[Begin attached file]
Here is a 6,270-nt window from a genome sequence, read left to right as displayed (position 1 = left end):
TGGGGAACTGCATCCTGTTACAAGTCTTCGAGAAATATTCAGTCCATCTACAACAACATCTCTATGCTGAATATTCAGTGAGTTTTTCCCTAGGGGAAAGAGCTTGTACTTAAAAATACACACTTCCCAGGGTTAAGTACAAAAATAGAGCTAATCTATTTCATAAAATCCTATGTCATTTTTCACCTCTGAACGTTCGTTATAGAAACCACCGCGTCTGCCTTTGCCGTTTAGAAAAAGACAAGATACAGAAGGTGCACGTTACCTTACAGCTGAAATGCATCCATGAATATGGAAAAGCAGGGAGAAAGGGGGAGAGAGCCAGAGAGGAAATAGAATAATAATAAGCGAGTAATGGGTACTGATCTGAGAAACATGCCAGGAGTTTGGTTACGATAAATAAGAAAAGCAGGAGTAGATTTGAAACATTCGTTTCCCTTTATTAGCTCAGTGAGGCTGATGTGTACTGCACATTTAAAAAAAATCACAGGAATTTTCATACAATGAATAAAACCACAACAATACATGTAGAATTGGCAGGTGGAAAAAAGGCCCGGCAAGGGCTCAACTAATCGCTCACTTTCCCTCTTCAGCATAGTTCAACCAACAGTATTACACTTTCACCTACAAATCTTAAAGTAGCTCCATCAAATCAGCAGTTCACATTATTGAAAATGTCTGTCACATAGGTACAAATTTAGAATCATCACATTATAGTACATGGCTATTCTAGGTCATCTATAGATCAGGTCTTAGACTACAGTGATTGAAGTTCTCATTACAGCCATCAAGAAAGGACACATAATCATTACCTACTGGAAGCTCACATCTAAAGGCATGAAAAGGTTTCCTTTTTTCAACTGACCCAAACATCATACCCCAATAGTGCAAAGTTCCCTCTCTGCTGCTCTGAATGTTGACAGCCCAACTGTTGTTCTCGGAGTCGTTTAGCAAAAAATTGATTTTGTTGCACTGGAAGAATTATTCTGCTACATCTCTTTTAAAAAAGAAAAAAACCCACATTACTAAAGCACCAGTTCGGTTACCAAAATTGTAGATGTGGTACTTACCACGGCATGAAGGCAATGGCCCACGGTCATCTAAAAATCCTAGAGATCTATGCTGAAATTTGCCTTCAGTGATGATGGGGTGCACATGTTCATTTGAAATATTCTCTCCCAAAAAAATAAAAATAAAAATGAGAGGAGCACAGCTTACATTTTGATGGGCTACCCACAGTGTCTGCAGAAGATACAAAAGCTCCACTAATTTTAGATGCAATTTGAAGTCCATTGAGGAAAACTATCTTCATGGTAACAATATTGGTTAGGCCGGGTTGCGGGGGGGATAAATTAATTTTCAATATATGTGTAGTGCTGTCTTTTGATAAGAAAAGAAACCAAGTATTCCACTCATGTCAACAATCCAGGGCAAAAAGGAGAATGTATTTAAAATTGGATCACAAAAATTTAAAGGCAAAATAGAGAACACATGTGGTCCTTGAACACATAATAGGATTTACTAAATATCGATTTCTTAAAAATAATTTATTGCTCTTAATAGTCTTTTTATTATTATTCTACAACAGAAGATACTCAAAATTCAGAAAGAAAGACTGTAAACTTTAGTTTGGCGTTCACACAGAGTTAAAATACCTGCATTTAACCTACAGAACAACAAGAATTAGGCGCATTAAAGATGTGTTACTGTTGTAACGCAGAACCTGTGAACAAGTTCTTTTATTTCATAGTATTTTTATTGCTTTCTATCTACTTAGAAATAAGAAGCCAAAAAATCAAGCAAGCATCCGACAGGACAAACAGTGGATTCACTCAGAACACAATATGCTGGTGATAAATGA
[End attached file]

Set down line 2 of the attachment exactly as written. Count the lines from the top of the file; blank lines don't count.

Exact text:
TGGGGAACTGCATCCTGTTACAAGTCTTCGAGAAATATTCAGTCCATCTACAACAACATCTCTATGCTGAATATTCAGTGAGTTTTTCCCTAGGGGAAAGAGCTTGTACTTAAAAATACACACTTCCCAGGGTTAAGTACAAAAATAGAGCTAATCTATTTCATAAAATCCTATGTCATTTTTCACCTCTGAACGTTCGTTATAGAAACCACCGCGTCTGCCTTTGCCGTTTAGAAAAAGACAAGATACAGAAGGTGCACGTTACCTTACAGCTGAAATGCATCCATGAATATGGAAAAGCAGGGAGAAAGGGGGAGAGAGCCAGAGAGGAAATAGAATAATAATAAGCGAGTAATGGGTACTGATCTGAGAAACATGCCAGGAGTTTGGTTACGATAAATAAGAAAAGCAGGAGTAGATTTGAAACATTCGTTTCCCTTTATTAGCTCAGTGAGGCTGATGTGTACTGCACATTTAAAAAAAATCACAGGAATTTTCATACAATGAATAAAACCACAACAATACATGTAGAATTGGCAGGTGGAAAAAAGGCCCGGCAAGGGCTCAACTAATCGCTCACTTTCCCTCTTCAGCATAGTTCAACCAACAGTATTACACTTTCACCTACAAATCTTAAAGTAGCTCCATCAAATCAGCAGTTCACATTATTGAAAATGTCTGTCACATAGGTACAAATTTAGAATCATCACATTATAGTACATGGCTATTCTAGGTCATCTATAGATCAGGTCTTAGACTACAGTGATTGAAGTTCTCATTACAGCCATCAAGAAAGGACACATAATCATTACCTACTGGAAGCTCACATCTAAAGGCATGAAAAGGTTTCCTTTTTTCAACTGACCCAAACATCATACCCCAATAGTGCAAAGTTCCCTCTCTGCTGCTCTGAATGTTGACAGCCCAACTGTTGTTCTCGGAGTCGTTTAGCAAAAAATTGATTTTGTTGCACTGGAAGAATTATTCTGCTACATCTCTTTTAAAAAAGAAAAAAACCCACATTACTAAAGCACCAGTTCGGTTACCAAAATTGTAGATGTGGTACTTACCACGGCATGAAGGCAATGGCCCACGGTCATCTAAAAATCCTAGAGATCTATGCTGAAATTTGCCTTCAGTGATGATGGGGTGCACATGTTCATTTGAAATATTCTCTCCCAAAAAAATAAAAATAAAAATGAGAGGAGCACAGCTTACATTTTGATGGGCTACCCACAGTGTCTGCAGAAGATACAAAAGCTCCACTAATTTTAGATGCAATTTGAAGTCCATTGAGGAAAACTATCTTCATGGTAACAATATTGGTTAGGCCGGGTTGCGGGGGGGATAAATTAATTTTCAATATATGTGTAGTGCTGTCTTTTGATAAGAAAAGAAACCAAGTATTCCACTCATGTCAACAATCCAGGGCAAAAAGGAGAATGTATTTAAAATTGGATCACAAAAATTTAAAGGCAAAATAGAGAACACATGTGGTCCTTGAACACATAATAGGATTTACTAAATATCGATTTCTTAAAAATAATTTATTGCTCTTAATAGTCTTTTTATTATTATTCTACAACAGAAGATACTCAAAATTCAGAAAGAAAGACTGTAAACTTTAGTTTGGCGTTCACACAGAGTTAAAATACCTGCATTTAACCTACAGAACAACAAGAATTAGGCGCATTAAAGATGTGTTACTGTTGTAACGCAGAACCTGTGAACAAGTTCTTTTATTTCATAGTATTTTTATTGCTTTCTATCTACTTAGAAATAAGAAGCCAAAAAATCAAGCAAGCATCCGACAGGACAAACAGTGGATTCACTCAGAACACAATATGCTGGTGATAAATGA